By Patrick Malone

The music of Harrison Lemke provides an excellent example of Christian music that is designed to engage with the world, to the exclusion of having any value for liturgical worship whatsoever. In particular, his album Fertile Crescent Blues is steeped in Scripture, as it reimagines the stories of various Patriarchs. “Garden Incident” depicts the moment of the Fall, in which everything Adam and Eve know is instantly transformed and lost. “Postdiluvian Homesick Blues” presents Noah in his vineyard after the flood, uncovering skeletons and remembering the world of pagan ritual that has passed away. “Sodom Valley” imagines the family of Lot wandering through an uncanny landscape after the catastrophe befalling Sodom and Gomorrah, remembering the terrifying visitors who searched the cities, and contemplating how the way of all the world has been destroyed. “Sister Song” depicts the laments of Rachel, unable to bear a son but praying for a miracle in the midst of her suffering, hoping that God’s promise will be fulfilled. “Brother Song” involves pleas for forgiveness between Jacob and Esau. On other albums, Lemke takes on the saints, as in “Song for St. Valentine” and “Song for St. Lucy.”


Lemke’s are not songs whose allusions to Scripture can be gleaned best if one squints and cocks one head when reading the lyrics. Indeed, they are effectively folk music, in which simple music adorns the stories of the people of God, namely the saints and the Jewish patriarchs. Pope Benedict XVI, as Joseph Ratzinger, in his comments “Sing Artistically for God,” published in Volume XI of his collected works, on the liturgy, describes folk music as “the musical expression of a clearly defined community held together by its language, history, and way of life, which assimilates and shapes its experiences in song – the experience with God, the experiences of love and sorrow, of birth and death, as well as the experience of communion with nature.” Lemke is expressing anew those shared experiences of the community.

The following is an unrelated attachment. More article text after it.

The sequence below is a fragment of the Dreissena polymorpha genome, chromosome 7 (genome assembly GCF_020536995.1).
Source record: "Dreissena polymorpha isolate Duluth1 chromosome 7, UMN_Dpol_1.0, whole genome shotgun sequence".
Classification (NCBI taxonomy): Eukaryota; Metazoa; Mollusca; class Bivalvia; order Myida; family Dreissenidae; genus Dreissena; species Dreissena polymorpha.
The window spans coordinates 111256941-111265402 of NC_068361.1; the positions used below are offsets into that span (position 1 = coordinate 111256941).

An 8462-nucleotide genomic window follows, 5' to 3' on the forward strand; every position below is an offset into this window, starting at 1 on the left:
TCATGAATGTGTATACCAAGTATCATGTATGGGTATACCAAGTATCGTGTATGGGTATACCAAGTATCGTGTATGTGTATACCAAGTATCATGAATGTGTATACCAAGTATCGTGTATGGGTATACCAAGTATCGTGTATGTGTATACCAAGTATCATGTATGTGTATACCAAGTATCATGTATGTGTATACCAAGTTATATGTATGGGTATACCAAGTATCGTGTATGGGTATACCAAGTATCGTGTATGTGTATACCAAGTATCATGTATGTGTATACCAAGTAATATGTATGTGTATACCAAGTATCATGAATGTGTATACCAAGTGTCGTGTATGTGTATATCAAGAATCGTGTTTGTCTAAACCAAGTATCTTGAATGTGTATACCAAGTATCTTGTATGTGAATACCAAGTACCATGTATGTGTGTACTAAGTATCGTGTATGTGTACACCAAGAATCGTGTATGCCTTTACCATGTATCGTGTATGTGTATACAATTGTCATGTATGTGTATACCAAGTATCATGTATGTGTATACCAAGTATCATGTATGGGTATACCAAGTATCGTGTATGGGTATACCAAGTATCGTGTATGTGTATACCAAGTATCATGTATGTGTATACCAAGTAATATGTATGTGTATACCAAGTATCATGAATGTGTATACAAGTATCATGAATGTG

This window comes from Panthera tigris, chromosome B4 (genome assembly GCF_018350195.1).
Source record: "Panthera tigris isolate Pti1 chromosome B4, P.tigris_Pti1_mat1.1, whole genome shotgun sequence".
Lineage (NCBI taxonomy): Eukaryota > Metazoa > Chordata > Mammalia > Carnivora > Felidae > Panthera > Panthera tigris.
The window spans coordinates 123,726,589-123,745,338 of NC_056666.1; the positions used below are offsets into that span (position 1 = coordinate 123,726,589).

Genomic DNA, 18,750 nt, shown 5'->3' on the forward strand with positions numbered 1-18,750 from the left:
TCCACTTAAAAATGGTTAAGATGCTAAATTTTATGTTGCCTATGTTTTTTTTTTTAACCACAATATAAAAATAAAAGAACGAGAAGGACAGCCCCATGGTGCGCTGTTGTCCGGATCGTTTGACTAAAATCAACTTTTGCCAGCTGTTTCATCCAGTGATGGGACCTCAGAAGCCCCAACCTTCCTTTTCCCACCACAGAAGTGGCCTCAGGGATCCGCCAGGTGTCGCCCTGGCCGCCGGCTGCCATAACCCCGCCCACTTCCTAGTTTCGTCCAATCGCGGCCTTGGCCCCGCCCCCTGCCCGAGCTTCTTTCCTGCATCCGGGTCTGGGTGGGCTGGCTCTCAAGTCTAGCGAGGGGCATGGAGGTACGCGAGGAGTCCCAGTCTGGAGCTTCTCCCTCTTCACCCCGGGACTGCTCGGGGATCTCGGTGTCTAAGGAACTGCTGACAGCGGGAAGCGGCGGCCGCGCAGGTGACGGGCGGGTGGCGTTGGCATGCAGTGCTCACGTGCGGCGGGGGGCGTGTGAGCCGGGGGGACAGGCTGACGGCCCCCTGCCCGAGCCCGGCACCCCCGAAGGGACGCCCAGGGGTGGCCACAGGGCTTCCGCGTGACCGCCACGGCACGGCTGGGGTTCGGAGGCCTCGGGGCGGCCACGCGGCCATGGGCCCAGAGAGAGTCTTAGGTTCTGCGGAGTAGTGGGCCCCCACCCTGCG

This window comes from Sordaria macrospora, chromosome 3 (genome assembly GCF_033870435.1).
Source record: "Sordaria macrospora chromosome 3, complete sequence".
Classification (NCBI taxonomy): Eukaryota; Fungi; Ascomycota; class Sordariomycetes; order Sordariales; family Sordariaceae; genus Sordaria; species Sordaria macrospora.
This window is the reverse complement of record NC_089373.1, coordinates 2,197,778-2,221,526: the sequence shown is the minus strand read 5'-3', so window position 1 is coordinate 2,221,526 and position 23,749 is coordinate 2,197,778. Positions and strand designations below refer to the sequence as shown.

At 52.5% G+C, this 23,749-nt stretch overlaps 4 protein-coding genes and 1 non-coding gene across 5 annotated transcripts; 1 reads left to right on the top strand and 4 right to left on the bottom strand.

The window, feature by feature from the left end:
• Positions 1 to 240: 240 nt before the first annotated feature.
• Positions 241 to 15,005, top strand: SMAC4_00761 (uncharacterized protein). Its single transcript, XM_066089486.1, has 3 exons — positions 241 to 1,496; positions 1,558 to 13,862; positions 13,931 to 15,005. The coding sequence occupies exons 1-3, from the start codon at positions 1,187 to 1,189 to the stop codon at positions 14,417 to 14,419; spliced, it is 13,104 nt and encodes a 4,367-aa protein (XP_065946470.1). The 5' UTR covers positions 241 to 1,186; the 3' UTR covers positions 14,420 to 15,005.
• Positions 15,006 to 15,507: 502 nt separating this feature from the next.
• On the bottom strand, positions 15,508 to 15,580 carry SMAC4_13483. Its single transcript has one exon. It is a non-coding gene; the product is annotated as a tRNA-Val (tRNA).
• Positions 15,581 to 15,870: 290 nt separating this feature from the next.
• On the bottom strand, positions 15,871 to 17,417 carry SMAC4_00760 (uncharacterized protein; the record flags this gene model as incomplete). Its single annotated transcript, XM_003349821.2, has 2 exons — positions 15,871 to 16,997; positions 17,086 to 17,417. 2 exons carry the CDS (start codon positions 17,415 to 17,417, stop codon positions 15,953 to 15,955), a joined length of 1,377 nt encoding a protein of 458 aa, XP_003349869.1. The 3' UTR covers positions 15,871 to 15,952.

However, it is hard to imagine his reedy voice and lo-fi acoustics really fitting at Sunday Mass, even if the First Reading is from Genesis, and his songs depict that same reading. Partly that is because of the wonderful subjectivity he creates in his songs, bestowing on his depictions of the Patriarchs great psychological depth, in a way that sits awkwardly with the requirements of liturgical ritual, but there is a deeper reason.


There can be a temptation to say that everything which can be fit into the pigeonhole labeled “Christian” is appropriate for liturgical worship, and that most music expressing pious sentiments can be accommodated in liturgy. However, this is not to draw all things into the Church, but instead to not recognize that some engagement with the secular world properly remains in the secular world. As folk music, Lemke is ultimately creating secular music, not insofar as it does not address themes of faith, but insofar as it seeks to Christify the world and its artistic and musical expression, while respecting and maintaining the Church’s liturgical traditions, such as the Gregorian chant which retains pride of place in the Latin Rite’s worship. This is not music that seeks to supplant our Catholic tradition, but to be informed by that tradition in its encounter with the secular sphere. Indeed, this is the true music of Vatican II, in that a lay musician goes out into the world of secular music – by which I mean nonliturgical music, or music whose proper sphere is that of everyday life in the world where the laity are called to operate – and points it towards Christ, instead of withdrawing into the Church and jettisoning the traditional liturgical expressions of our Catholic community. He addresses the existential darkness and uncertainty of suffering, the brutal glory of martyrdom, the painful hope of waiting and waiting for sin to be no more, the faith that despite one’s sins God is still waiting for the sinner with open arms, and the despair of loneliness, in ways that allow him to bring the Church’s tradition to the world in a way accessible to it instead of replacing that tradition with the worlds.

Patrick Malone has a Bachelor of Arts Honours in English from Campion College at the University of Regina, and a Juris Doctor from the University of Saskatchewan. He has written on literature, film, and culture for Catholic Stand and has also been published in Millennial Journal.

Page URL: